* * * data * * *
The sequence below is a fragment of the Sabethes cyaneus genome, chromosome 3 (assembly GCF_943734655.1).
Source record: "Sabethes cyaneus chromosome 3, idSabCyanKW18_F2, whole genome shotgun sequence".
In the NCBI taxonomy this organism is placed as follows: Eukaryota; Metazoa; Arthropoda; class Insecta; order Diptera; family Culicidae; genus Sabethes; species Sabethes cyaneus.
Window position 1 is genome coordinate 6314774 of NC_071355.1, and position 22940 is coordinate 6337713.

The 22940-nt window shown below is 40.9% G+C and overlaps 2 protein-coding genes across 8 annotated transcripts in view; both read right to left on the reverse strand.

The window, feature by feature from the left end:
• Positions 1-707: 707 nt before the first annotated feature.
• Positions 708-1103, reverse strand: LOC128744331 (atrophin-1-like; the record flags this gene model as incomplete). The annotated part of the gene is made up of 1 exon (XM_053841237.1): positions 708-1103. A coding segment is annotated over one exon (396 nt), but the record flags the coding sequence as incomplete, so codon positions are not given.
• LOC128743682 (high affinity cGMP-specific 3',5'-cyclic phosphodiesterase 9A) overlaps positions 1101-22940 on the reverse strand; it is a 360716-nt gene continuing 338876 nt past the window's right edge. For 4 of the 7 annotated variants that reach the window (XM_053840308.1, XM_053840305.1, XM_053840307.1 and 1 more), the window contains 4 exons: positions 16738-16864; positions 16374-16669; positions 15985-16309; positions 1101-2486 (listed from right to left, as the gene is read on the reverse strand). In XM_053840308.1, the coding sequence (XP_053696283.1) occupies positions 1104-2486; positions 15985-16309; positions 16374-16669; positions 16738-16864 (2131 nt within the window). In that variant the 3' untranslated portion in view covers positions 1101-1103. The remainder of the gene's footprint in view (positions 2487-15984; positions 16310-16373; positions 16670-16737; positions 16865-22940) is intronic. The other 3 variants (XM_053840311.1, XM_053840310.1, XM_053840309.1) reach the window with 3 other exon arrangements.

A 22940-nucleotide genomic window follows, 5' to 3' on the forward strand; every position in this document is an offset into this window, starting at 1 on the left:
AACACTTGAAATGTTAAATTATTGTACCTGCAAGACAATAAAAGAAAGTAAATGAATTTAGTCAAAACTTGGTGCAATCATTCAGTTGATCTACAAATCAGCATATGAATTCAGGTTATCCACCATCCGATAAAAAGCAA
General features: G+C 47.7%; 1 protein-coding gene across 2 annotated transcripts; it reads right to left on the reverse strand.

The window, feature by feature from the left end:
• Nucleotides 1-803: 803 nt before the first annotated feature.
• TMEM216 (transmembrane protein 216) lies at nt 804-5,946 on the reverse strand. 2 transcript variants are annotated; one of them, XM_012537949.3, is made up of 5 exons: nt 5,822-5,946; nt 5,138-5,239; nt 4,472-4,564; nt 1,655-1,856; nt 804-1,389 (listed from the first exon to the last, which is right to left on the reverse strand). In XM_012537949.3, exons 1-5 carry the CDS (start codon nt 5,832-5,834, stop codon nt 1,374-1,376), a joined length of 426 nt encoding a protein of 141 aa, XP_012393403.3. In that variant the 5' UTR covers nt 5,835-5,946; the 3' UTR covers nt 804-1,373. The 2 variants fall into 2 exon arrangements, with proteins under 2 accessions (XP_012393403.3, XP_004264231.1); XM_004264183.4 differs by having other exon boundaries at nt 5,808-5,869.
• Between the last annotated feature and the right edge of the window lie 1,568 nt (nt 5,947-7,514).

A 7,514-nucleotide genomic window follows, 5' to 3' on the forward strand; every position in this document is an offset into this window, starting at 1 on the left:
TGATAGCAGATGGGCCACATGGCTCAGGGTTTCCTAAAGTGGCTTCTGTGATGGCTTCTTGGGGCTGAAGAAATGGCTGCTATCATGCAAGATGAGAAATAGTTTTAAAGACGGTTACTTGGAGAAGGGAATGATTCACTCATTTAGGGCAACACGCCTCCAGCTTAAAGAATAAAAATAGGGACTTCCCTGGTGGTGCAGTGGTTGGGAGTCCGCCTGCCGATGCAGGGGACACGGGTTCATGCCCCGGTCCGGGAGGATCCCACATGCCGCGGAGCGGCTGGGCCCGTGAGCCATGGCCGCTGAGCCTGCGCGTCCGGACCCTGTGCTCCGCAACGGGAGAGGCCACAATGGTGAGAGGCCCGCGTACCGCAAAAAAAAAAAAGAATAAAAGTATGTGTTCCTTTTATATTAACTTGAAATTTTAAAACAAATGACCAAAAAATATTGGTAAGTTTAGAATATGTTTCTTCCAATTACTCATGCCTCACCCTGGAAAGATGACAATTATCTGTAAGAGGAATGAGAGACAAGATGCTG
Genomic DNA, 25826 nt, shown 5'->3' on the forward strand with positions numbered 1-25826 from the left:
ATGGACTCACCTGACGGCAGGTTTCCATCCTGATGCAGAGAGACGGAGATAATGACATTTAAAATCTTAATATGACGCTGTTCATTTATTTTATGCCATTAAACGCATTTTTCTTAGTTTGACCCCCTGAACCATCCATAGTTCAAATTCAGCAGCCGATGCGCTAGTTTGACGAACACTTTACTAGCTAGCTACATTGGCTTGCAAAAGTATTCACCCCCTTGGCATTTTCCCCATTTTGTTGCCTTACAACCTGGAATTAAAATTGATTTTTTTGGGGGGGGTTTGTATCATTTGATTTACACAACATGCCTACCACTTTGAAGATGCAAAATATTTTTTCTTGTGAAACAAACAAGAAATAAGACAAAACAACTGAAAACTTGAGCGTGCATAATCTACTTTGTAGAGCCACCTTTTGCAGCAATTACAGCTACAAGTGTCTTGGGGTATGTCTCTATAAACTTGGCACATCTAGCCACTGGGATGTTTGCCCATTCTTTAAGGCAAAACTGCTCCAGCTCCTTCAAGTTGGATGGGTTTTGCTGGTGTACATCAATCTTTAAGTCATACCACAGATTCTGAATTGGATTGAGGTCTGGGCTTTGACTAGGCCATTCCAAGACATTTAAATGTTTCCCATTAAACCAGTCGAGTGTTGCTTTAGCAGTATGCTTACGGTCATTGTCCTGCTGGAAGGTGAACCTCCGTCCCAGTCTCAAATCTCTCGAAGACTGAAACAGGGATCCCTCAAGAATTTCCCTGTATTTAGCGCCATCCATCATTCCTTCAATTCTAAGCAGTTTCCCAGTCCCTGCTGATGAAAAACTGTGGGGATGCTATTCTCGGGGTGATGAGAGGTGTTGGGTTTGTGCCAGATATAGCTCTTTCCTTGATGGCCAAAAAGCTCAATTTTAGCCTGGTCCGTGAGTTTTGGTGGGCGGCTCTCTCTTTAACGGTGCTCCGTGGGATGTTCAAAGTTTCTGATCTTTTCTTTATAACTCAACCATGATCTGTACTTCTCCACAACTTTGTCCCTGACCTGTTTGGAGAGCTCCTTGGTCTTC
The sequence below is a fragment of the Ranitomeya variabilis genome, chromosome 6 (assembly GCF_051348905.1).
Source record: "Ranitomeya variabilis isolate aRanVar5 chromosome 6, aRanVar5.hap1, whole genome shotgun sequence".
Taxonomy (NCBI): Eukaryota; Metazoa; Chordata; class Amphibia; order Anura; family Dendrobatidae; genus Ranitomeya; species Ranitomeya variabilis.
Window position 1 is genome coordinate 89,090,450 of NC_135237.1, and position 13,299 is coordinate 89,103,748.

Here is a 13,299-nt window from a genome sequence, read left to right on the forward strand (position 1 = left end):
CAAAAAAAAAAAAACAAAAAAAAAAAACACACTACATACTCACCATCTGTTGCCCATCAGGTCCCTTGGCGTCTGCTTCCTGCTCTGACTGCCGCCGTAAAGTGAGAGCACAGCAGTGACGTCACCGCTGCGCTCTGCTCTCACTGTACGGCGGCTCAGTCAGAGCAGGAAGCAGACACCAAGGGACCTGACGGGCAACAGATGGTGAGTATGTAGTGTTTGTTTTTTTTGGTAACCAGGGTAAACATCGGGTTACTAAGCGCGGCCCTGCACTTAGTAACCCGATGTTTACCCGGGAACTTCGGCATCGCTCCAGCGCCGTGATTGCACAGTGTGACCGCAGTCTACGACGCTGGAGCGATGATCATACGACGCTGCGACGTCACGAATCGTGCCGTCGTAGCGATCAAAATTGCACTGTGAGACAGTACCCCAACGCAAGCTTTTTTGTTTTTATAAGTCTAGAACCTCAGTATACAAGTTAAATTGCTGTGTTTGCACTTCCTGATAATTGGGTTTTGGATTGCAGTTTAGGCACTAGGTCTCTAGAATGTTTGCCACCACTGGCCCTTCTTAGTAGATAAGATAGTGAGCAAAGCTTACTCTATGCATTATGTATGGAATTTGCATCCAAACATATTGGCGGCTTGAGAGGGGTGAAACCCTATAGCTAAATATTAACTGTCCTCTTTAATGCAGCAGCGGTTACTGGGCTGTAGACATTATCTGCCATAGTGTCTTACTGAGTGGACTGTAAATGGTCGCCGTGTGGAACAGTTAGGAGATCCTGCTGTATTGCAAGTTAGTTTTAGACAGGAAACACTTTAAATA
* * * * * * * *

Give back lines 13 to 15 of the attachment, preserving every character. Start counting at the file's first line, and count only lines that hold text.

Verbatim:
The window, feature by feature from the left end:
• Nucleotides 1-803: 803 nt before the first annotated feature.
• TMEM216 (transmembrane protein 216) lies at nt 804-5,946 on the reverse strand. 2 transcript variants are annotated; one of them, XM_012537949.3, is made up of 5 exons: nt 5,822-5,946; nt 5,138-5,239; nt 4,472-4,564; nt 1,655-1,856; nt 804-1,389 (listed from the first exon to the last, which is right to left on the reverse strand). In XM_012537949.3, exons 1-5 carry the CDS (start codon nt 5,832-5,834, stop codon nt 1,374-1,376), a joined length of 426 nt encoding a protein of 141 aa, XP_012393403.3. In that variant the 5' UTR covers nt 5,835-5,946; the 3' UTR covers nt 804-1,373. The 2 variants fall into 2 exon arrangements, with proteins under 2 accessions (XP_012393403.3, XP_004264231.1); XM_004264183.4 differs by having other exon boundaries at nt 5,808-5,869.